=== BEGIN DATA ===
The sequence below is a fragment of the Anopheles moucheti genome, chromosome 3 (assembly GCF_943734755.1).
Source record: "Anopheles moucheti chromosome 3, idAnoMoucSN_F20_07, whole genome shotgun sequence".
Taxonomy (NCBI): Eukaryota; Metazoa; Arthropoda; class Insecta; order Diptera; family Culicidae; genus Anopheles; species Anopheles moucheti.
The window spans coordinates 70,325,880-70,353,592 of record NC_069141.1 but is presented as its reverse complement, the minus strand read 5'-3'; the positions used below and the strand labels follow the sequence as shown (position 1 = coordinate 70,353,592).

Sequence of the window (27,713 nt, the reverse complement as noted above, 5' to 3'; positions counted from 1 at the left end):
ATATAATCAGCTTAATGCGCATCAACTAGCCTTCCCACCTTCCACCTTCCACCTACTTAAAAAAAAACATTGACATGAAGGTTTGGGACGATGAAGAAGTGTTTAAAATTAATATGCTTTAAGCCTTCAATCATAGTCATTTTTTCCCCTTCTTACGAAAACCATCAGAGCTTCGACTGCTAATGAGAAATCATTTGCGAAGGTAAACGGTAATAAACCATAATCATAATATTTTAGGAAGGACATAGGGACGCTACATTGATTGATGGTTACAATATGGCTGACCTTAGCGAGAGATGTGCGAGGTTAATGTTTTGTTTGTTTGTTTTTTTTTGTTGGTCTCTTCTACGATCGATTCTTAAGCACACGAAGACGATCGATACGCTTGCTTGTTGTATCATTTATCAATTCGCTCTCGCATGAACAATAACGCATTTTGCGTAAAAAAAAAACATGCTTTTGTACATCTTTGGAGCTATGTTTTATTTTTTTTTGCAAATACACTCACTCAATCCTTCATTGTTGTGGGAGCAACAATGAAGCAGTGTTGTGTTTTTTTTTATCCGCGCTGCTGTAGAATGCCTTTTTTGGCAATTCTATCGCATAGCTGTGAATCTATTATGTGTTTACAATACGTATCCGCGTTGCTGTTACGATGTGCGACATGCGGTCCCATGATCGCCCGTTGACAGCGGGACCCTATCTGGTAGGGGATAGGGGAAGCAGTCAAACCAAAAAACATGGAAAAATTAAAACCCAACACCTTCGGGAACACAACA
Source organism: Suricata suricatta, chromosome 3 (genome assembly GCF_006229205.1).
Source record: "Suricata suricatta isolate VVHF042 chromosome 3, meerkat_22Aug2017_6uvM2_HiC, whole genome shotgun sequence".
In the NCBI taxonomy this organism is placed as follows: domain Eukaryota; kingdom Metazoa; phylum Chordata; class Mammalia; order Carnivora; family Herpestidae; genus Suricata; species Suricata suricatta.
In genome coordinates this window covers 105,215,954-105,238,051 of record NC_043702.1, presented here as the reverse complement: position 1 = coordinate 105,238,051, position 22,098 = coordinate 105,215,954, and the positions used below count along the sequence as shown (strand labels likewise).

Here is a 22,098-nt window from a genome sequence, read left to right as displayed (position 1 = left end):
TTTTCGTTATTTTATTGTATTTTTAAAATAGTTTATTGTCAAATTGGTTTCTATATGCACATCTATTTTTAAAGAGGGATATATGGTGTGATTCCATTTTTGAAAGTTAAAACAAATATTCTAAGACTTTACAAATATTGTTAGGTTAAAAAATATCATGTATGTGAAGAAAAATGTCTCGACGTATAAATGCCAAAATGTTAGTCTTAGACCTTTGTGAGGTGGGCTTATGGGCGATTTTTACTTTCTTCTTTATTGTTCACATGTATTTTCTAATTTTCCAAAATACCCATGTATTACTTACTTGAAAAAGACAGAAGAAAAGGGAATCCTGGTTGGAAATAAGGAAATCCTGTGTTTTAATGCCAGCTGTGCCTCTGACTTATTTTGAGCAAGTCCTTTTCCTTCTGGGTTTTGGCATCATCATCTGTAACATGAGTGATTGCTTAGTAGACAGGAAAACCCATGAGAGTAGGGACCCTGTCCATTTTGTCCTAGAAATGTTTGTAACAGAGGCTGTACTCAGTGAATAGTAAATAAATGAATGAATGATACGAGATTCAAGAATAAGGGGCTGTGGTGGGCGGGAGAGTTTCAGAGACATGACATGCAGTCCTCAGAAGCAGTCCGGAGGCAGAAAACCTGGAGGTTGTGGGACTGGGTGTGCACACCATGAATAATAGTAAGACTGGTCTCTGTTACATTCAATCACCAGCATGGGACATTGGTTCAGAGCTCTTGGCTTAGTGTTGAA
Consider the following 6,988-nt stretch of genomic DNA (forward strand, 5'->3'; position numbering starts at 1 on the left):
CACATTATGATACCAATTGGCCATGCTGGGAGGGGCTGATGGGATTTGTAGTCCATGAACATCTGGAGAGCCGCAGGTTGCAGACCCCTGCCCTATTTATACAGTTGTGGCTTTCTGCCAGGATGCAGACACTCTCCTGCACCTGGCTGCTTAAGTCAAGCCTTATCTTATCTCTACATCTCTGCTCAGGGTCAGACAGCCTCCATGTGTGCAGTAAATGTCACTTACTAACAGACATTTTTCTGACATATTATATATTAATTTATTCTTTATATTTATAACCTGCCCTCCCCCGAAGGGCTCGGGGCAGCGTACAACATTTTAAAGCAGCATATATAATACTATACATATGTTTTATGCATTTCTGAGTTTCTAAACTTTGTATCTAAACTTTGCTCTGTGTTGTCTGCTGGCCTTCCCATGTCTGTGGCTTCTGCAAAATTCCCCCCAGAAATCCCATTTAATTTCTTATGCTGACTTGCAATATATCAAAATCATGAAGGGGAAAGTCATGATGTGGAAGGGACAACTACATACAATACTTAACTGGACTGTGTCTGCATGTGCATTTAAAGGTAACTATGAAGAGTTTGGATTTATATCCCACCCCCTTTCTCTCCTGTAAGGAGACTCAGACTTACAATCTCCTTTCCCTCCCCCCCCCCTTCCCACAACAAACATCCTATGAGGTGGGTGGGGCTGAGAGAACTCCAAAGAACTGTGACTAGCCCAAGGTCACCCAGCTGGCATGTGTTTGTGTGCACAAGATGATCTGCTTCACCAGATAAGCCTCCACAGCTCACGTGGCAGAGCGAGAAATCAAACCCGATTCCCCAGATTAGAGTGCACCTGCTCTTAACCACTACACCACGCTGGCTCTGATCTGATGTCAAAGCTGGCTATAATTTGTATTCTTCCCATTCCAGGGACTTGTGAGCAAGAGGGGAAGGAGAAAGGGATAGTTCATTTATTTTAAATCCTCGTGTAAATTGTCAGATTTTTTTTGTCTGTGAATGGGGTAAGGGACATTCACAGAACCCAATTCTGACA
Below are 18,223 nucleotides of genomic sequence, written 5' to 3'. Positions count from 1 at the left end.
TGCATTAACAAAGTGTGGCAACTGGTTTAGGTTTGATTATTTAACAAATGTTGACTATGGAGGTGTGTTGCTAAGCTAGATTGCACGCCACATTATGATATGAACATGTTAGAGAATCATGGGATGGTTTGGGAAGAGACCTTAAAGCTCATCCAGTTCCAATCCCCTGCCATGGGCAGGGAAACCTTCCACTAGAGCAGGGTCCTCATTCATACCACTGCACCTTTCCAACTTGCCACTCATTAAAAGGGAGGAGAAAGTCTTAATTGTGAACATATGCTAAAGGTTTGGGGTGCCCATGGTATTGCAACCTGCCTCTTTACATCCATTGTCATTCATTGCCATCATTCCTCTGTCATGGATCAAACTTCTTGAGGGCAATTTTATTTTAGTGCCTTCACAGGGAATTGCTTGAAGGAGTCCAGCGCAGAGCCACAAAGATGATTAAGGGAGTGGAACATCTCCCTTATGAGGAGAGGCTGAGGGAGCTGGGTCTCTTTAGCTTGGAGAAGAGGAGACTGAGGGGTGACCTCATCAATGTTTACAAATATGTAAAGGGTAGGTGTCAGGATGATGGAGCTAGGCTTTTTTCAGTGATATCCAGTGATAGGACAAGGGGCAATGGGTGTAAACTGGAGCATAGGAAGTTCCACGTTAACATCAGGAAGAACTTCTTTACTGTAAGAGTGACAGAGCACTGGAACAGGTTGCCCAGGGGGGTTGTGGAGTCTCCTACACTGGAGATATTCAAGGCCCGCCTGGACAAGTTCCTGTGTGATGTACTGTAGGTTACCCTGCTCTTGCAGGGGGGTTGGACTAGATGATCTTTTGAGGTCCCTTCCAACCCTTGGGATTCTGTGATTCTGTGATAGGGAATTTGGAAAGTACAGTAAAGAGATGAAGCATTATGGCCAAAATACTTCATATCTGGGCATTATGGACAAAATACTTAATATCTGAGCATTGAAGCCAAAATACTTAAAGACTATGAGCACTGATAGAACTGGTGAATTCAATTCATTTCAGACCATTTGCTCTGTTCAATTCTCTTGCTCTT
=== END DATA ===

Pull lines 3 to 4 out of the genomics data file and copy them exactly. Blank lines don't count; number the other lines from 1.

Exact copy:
Taxonomy (NCBI): Eukaryota; Metazoa; Arthropoda; class Insecta; order Diptera; family Culicidae; genus Anopheles; species Anopheles moucheti.
The window spans coordinates 70,325,880-70,353,592 of record NC_069141.1 but is presented as its reverse complement, the minus strand read 5'-3'; the positions used below and the strand labels follow the sequence as shown (position 1 = coordinate 70,353,592).